My mother called me at college, early in the morning, on the day of her death, to remind me to turn in my financial aid information for my impending senior year. Our conversation was brief and ended with our usual, “I love you,” and little did I suspect that she would turn the final page in the story of our lives together that spring afternoon.
On the separate occasions that my own daughters were presented to me, squalling in their disdain of leaving my warmth, I had already begun the tale of our lives together. I’d nurtured them in utero with good food, music that I thought any developing fetus might love, and stories by Dr. Seuss, Beatrix Potter, Margaret Brown and all of my childhood favorites. Becoming a mother, the role that I take most sacredly, made me an integral supporting character in the story of their lives. No matter what milestone they reached, success they accomplished, or heartache they endured, my presence was written firmly on their pages in indelible ink. As my own mother had been the arms waiting to hold me, the ears open to listening, and the words of guidance that I most cherished, I endeavored to be the same for them.
Most of the time our plot was sunny and full of the natural fun and laughter that we all craved. When storms, like heartbreak, illness, or the impulsive choices of the teenaged brain struck, we bolstered in and rode it out together. Though the situations may have differed we were still writing a book that I’d read before.
When my daughters reached young adulthood, I entered into a dauntingly unfamiliar territory. When I was 18, my mother’s terminal illness caused her to weakly hand the pen to me to continue our tale. Immaturity, inexperience, and grief made my version of the story scattered and our plot weak. I veered off into dark subplots and invited in characters that I normally would have avoided. While my greatest supporting character was dying, I couldn’t consult her expertise.
As my own daughters broached 18, I was struck by a foreignness that I couldn’t shake for the first few years. Of course, I was still there, but not in every sense of the way. There were doubts and questions. How do I guide them when they seem so grown? How can I conjure advice that I was never given? Where does my character fit in this scenario? Fortunately, I was driven by the only memory that I had of being their age; needing her. Just simply, purely and fully still needing my mother, no matter how grown I looked, or how capable I mostly seemed, I needed her. Knowing this, aided me in learning my new role. I realized that no matter how adroitly or eloquently they wrote, there would be times that the pen would be handed back to me. I relaxed, I listened, and the advice came as I began to see where I belonged.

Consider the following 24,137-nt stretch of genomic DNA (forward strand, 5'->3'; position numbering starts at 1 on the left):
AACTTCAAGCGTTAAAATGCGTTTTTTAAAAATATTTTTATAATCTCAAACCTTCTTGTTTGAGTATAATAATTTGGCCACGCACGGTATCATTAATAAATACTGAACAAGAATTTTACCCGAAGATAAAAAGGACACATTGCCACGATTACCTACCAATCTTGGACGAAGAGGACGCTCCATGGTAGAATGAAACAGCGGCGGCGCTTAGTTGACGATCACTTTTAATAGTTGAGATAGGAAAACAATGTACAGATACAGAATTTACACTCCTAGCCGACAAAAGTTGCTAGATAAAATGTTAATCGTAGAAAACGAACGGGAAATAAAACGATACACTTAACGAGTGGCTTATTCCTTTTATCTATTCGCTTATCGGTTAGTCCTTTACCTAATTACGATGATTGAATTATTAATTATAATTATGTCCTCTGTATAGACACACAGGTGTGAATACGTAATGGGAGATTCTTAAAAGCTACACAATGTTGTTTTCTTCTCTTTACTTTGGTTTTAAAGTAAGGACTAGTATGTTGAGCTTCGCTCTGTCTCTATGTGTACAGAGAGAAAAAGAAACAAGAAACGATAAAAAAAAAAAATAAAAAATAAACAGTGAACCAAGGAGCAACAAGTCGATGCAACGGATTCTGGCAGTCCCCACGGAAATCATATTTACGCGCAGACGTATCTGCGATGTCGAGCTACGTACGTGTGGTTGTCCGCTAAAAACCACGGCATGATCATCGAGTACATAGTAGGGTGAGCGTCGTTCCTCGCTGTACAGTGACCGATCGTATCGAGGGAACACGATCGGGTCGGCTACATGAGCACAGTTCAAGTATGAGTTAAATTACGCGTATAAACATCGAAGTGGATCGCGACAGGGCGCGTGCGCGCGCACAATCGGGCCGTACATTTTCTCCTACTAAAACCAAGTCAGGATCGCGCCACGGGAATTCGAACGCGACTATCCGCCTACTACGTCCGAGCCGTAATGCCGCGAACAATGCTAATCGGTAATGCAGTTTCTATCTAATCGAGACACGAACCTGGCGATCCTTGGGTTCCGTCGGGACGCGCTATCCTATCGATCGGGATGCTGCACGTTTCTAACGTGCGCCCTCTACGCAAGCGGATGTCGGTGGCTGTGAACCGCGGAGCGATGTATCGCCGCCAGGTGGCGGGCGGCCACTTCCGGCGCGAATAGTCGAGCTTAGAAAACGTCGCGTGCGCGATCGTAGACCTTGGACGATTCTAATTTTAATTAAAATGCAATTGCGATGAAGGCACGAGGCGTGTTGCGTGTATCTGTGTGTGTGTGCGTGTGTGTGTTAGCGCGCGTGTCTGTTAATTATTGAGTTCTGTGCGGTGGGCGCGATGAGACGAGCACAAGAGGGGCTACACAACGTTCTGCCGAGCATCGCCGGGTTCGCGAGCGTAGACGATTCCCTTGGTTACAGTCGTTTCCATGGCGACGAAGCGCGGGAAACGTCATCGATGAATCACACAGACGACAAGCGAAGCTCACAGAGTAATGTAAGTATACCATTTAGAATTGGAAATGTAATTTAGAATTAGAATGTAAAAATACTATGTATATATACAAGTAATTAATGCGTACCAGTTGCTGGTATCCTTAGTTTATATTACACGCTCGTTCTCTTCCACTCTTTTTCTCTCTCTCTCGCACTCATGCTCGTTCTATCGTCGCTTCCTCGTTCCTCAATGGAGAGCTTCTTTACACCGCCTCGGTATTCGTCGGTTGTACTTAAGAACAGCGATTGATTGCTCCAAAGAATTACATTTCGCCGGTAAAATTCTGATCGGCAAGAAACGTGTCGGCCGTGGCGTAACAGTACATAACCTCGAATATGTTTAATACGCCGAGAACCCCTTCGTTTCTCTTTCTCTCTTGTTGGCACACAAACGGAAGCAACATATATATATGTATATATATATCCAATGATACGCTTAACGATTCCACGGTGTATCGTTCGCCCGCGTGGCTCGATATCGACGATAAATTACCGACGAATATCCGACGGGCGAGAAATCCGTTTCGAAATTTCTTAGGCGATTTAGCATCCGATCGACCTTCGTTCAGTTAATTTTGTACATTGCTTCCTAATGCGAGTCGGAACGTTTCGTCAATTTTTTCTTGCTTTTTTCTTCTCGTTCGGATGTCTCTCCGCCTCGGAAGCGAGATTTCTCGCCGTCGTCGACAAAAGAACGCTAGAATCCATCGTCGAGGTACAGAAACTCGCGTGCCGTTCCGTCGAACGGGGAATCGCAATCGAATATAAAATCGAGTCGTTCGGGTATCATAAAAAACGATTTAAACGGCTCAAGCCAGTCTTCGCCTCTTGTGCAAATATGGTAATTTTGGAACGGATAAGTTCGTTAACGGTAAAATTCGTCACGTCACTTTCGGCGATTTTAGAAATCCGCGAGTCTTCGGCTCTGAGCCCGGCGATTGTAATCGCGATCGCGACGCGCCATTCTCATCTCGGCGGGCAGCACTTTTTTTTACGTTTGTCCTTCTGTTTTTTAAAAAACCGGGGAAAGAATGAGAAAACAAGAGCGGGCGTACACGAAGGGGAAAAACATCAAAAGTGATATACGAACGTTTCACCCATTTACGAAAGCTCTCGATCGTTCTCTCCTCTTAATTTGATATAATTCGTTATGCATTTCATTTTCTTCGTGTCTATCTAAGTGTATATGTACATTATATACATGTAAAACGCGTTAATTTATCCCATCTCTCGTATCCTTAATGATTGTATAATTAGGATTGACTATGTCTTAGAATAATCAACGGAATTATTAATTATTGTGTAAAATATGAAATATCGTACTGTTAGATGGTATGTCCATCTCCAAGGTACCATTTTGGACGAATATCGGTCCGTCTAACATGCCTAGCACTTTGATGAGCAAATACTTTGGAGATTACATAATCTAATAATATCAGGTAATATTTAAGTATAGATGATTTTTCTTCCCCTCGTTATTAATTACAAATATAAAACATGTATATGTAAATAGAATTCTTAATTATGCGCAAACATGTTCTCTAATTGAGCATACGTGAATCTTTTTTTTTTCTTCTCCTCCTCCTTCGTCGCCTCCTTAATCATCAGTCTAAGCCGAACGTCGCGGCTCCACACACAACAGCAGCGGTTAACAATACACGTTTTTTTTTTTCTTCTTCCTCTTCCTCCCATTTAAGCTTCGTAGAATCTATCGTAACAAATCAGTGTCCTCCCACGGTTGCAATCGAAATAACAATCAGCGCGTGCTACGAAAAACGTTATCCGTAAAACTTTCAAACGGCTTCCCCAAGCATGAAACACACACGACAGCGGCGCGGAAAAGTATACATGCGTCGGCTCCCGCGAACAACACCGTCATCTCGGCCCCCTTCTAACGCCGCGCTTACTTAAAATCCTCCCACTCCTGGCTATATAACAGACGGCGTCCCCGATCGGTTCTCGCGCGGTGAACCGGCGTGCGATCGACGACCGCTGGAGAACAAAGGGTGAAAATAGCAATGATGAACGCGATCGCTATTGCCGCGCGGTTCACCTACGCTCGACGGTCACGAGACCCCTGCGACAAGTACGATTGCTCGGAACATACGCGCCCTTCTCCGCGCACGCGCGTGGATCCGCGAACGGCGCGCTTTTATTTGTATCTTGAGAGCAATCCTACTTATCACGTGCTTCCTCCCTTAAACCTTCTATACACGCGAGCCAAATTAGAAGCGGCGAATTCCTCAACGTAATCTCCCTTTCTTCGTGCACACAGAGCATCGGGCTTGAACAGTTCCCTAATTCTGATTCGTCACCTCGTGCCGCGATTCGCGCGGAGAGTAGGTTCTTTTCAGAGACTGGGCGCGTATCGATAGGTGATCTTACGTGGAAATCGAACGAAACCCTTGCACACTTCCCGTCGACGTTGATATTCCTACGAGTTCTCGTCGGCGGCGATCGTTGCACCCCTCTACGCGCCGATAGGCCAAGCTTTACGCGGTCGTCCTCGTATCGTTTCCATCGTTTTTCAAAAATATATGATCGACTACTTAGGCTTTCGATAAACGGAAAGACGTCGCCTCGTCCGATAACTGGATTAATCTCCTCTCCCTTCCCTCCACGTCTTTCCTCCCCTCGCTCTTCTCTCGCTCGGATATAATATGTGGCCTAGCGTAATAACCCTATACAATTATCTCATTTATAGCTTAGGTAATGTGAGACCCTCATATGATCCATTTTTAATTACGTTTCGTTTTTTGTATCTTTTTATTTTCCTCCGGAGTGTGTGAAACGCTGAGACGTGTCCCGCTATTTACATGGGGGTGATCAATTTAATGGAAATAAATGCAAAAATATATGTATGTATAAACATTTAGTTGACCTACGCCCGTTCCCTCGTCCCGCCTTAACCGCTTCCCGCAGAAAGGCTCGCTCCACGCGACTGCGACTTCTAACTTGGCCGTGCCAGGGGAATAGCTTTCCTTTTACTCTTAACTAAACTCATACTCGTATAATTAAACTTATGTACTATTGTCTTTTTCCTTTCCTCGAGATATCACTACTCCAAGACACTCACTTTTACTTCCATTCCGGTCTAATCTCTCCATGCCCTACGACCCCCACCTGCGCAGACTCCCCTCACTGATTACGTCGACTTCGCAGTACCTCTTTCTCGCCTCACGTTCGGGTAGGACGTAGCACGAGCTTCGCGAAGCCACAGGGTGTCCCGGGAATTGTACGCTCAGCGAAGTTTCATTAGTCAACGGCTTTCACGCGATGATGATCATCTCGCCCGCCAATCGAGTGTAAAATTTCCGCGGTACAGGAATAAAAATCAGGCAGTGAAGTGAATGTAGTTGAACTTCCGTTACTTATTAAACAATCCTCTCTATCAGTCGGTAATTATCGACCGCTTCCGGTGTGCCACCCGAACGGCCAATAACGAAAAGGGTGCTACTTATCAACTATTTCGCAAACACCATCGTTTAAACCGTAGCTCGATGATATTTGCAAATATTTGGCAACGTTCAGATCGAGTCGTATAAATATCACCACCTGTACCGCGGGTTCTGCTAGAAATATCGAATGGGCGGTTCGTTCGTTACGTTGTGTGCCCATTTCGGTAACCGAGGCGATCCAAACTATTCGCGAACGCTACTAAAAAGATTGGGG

This morning, I watched my youngest leave for work. Dressed In smart business attire, she approached this Monday with a bright smile, eager to begin her day as a recently promoted human resources specialist. This past weekend, I was equally impressed with my oldest as she ran at full speed through a local store’s parking lot to help an elderly woman that she’d witnessed falling. While they both still live at home; my youngest saving money as she waits for her fiancé to graduate this fall, and my oldest as she finishes her medical school rotations, I am blessed to witness these vignettes. However, I am sometimes struck with the sadness that my mother never got to do the same. At our denouement I was still stuck in conflict without a resolution in sight. I was, at my best, a struggling college junior with a crappy boyfriend, and underdeveloped coping skills. She didn’t see my achievements, advancements, acts of compassion, or the strong capable woman that I am today.
Thankfully, I’ve experienced the growth of my children, from conception to adulthood, in full circle. Gratefully, I have the memory and insight of the faith that I had in their ability to do the right thing even in their darkest of situations. I like to think that my mother was soothed by that same insight and faith in me as she handed me the pen to finish our story. Perhaps, the gift in all of this, the true denouement, is the supreme level of reverence and appreciation that I hold for every miniscule moment, every tiny memory and sequence, that I share with my precious adult children.
What do you hold most sacred? Who are the most important characters in your story?